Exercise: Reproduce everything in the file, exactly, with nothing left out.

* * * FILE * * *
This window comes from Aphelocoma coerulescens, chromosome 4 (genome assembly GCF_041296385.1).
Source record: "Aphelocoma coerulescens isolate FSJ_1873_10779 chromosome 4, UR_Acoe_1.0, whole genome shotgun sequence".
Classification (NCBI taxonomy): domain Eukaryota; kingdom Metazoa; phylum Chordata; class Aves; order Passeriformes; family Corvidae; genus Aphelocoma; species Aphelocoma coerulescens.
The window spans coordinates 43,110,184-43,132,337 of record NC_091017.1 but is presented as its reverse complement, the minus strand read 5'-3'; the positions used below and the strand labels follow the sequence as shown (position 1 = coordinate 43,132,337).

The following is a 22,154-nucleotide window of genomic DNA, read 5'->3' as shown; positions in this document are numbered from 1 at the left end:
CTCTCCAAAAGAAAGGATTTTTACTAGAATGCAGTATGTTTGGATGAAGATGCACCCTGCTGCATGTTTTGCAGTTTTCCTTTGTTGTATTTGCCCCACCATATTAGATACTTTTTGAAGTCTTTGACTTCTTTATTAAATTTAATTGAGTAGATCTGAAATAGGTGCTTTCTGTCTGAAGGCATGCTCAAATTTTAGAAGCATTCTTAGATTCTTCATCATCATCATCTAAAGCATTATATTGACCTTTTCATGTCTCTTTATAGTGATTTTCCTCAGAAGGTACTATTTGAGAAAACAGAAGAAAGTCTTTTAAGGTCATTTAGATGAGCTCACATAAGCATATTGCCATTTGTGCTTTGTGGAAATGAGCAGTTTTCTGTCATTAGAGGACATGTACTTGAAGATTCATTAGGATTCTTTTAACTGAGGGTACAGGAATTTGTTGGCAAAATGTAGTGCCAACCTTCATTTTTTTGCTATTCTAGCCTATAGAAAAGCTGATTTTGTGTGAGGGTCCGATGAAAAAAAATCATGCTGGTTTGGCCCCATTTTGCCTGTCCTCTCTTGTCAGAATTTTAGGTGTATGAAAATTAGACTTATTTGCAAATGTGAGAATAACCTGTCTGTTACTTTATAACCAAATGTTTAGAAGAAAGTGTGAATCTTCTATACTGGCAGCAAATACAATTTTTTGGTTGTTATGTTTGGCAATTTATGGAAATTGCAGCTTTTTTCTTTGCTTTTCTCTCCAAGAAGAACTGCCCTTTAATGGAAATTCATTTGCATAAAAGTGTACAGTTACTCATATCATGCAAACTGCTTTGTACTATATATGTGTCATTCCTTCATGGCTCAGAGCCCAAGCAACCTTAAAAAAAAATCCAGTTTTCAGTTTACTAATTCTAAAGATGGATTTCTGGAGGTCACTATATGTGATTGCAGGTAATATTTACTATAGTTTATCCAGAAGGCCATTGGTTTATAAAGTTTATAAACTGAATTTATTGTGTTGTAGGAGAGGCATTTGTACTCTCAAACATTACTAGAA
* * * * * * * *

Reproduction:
This window comes from Aphelocoma coerulescens, chromosome 4 (genome assembly GCF_041296385.1).
Source record: "Aphelocoma coerulescens isolate FSJ_1873_10779 chromosome 4, UR_Acoe_1.0, whole genome shotgun sequence".
Classification (NCBI taxonomy): domain Eukaryota; kingdom Metazoa; phylum Chordata; class Aves; order Passeriformes; family Corvidae; genus Aphelocoma; species Aphelocoma coerulescens.
The window spans coordinates 43,110,184-43,132,337 of record NC_091017.1 but is presented as its reverse complement, the minus strand read 5'-3'; the positions used below and the strand labels follow the sequence as shown (position 1 = coordinate 43,132,337).

The following is a 22,154-nucleotide window of genomic DNA, read 5'->3' as shown; positions in this document are numbered from 1 at the left end:
CTCTCCAAAAGAAAGGATTTTTACTAGAATGCAGTATGTTTGGATGAAGATGCACCCTGCTGCATGTTTTGCAGTTTTCCTTTGTTGTATTTGCCCCACCATATTAGATACTTTTTGAAGTCTTTGACTTCTTTATTAAATTTAATTGAGTAGATCTGAAATAGGTGCTTTCTGTCTGAAGGCATGCTCAAATTTTAGAAGCATTCTTAGATTCTTCATCATCATCATCTAAAGCATTATATTGACCTTTTCATGTCTCTTTATAGTGATTTTCCTCAGAAGGTACTATTTGAGAAAACAGAAGAAAGTCTTTTAAGGTCATTTAGATGAGCTCACATAAGCATATTGCCATTTGTGCTTTGTGGAAATGAGCAGTTTTCTGTCATTAGAGGACATGTACTTGAAGATTCATTAGGATTCTTTTAACTGAGGGTACAGGAATTTGTTGGCAAAATGTAGTGCCAACCTTCATTTTTTTGCTATTCTAGCCTATAGAAAAGCTGATTTTGTGTGAGGGTCCGATGAAAAAAAATCATGCTGGTTTGGCCCCATTTTGCCTGTCCTCTCTTGTCAGAATTTTAGGTGTATGAAAATTAGACTTATTTGCAAATGTGAGAATAACCTGTCTGTTACTTTATAACCAAATGTTTAGAAGAAAGTGTGAATCTTCTATACTGGCAGCAAATACAATTTTTTGGTTGTTATGTTTGGCAATTTATGGAAATTGCAGCTTTTTTCTTTGCTTTTCTCTCCAAGAAGAACTGCCCTTTAATGGAAATTCATTTGCATAAAAGTGTACAGTTACTCATATCATGCAAACTGCTTTGTACTATATATGTGTCATTCCTTCATGGCTCAGAGCCCAAGCAACCTTAAAAAAAAATCCAGTTTTCAGTTTACTAATTCTAAAGATGGATTTCTGGAGGTCACTATATGTGATTGCAGGTAATATTTACTATAGTTTATCCAGAAGGCCATTGGTTTATAAAGTTTATAAACTGAATTTATTGTGTTGTAGGAGAGGCATTTGTACTCTCAAACATTACTAGAA